Cumnock’s Things Tae Dae group celebrated its tenth birthday in style with a prom for members and invited guests at Townhead Community Sports Hub.
The prom, which had to be postponed last year due to the pandemic, was an opportunity to celebrate the group’s successes. The members entertained guests with a performance of Auld Lang Syne with Makaton signing, which had been taught to the group by Jane Slider who is a parent of one of the group’s members, and a video was shown that encapsulated the highs and lows the group have experienced together over the last ten years.
Maureen Preston, Local Area Co-ordinator with Vibrant Communities, who runs the group said: “The prom was a real celebration, everyone enjoyed getting dressed up and thoroughly enjoyed the party. It was also an opportunity to look back on our journey, which began over ten years ago with just 12 people. Things Tae Dae grew to more than 60 people attending regularly just before the pandemic started.
“It was important to me that the group members took a lead role in directing our activities and the overall direction of the group, and I think this played an important part in making the group a success. Our members make decisions as a group so everyone feels involved in all activities and group outings.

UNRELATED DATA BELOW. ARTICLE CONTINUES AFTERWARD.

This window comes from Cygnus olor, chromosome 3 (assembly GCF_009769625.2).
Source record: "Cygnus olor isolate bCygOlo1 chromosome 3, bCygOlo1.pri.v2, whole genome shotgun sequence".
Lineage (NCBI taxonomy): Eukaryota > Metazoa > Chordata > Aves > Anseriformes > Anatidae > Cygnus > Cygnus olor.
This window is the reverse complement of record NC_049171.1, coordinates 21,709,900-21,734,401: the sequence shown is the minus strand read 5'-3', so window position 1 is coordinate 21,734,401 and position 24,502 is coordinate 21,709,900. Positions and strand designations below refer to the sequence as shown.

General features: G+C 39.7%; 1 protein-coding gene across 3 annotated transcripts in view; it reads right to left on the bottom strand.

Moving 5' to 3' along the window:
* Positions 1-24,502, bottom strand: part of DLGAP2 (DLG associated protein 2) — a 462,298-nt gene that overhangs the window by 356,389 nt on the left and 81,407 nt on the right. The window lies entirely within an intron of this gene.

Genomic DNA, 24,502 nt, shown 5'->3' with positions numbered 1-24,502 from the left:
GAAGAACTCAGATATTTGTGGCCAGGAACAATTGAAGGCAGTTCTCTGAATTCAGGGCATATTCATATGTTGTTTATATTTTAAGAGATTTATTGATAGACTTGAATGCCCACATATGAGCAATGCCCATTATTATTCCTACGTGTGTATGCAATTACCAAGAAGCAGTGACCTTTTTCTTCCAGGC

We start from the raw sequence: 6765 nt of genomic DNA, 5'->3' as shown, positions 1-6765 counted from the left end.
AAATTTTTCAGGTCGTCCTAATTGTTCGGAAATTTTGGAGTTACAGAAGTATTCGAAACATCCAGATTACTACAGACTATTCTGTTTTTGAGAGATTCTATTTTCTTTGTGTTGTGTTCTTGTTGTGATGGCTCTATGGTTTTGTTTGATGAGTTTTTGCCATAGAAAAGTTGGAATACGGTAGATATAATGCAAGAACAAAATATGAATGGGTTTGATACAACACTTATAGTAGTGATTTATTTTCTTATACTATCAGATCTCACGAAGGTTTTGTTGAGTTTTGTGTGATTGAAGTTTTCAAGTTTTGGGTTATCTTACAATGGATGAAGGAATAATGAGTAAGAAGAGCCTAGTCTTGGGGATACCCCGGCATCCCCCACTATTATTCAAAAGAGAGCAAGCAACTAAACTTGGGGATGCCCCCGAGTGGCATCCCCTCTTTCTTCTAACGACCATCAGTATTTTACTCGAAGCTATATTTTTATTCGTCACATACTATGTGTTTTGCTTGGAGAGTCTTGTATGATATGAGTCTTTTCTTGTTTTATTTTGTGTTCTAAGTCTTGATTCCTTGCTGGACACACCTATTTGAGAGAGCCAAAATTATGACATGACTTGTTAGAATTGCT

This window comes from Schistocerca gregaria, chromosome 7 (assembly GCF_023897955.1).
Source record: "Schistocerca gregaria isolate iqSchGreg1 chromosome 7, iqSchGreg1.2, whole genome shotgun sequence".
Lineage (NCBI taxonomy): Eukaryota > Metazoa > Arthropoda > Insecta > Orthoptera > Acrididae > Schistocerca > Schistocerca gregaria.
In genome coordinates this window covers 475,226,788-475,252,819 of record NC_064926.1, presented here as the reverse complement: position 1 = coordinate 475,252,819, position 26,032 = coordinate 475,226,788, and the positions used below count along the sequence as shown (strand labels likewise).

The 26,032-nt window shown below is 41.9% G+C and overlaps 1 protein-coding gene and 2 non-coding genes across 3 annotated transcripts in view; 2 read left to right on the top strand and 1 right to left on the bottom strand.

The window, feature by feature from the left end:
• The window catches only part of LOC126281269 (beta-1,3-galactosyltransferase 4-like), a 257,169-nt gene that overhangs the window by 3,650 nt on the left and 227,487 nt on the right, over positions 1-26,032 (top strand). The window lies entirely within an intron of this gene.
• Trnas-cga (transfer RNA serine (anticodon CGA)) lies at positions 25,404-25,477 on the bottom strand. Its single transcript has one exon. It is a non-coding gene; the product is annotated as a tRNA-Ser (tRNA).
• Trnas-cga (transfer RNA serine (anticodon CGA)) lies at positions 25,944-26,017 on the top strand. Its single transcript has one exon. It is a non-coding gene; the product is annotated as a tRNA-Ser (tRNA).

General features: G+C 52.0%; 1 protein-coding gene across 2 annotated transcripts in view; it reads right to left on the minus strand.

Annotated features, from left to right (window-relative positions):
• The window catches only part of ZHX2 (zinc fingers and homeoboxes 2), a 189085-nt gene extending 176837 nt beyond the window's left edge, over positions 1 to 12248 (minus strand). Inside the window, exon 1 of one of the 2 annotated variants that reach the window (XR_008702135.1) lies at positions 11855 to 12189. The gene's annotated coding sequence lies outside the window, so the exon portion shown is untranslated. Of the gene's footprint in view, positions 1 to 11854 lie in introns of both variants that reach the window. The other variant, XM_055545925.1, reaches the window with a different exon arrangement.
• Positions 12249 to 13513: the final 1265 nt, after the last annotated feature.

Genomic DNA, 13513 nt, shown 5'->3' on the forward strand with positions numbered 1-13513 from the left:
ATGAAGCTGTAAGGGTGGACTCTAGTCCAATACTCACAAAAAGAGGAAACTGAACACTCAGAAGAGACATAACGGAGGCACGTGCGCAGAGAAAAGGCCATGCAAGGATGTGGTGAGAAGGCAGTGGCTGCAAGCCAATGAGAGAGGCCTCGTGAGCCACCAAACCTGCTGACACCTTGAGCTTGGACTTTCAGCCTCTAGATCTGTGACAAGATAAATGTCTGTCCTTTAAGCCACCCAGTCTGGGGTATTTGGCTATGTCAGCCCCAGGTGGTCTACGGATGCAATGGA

“The group would not have thrived without our dedicated team of Caroline and volunteers John and Allison and of course parents, carers and friends of Things Tae Dae who always give their time so generously.”
Things Tae Dae is an active group of around 60 adults who have learning disabilities. They meet weekly to do crafts, listen to music, play games and take an active role in their local community carrying out regular litter picks. Their community work featured on the BBC’s My Kind of Town, Cumnock, BBC Scotland - My Kind of Town, Series 2, Cumnock.
Before the pandemic, the group also took regular trips visiting local tourist attractions and thoroughly enjoyed their trips to Blackpool. The group are starting to plan more excursions now that life is starting to return to normal.
The expressive Arts have played a big role in the group’s success. Annual performances during Learning Disability Awareness Week were a highlight and some of the members are involved in the dancing group ‘Happy Tappers’. The groups has also performed a powerful and thought-provoking live drama about Hate Crime, which was also made into a DVD. The play focused on someone’s real-life experience of hate crime. They also worked with East Ayrshire Leisure and Police Scotland putting on an incredible performance of ‘The Greatest Showman’.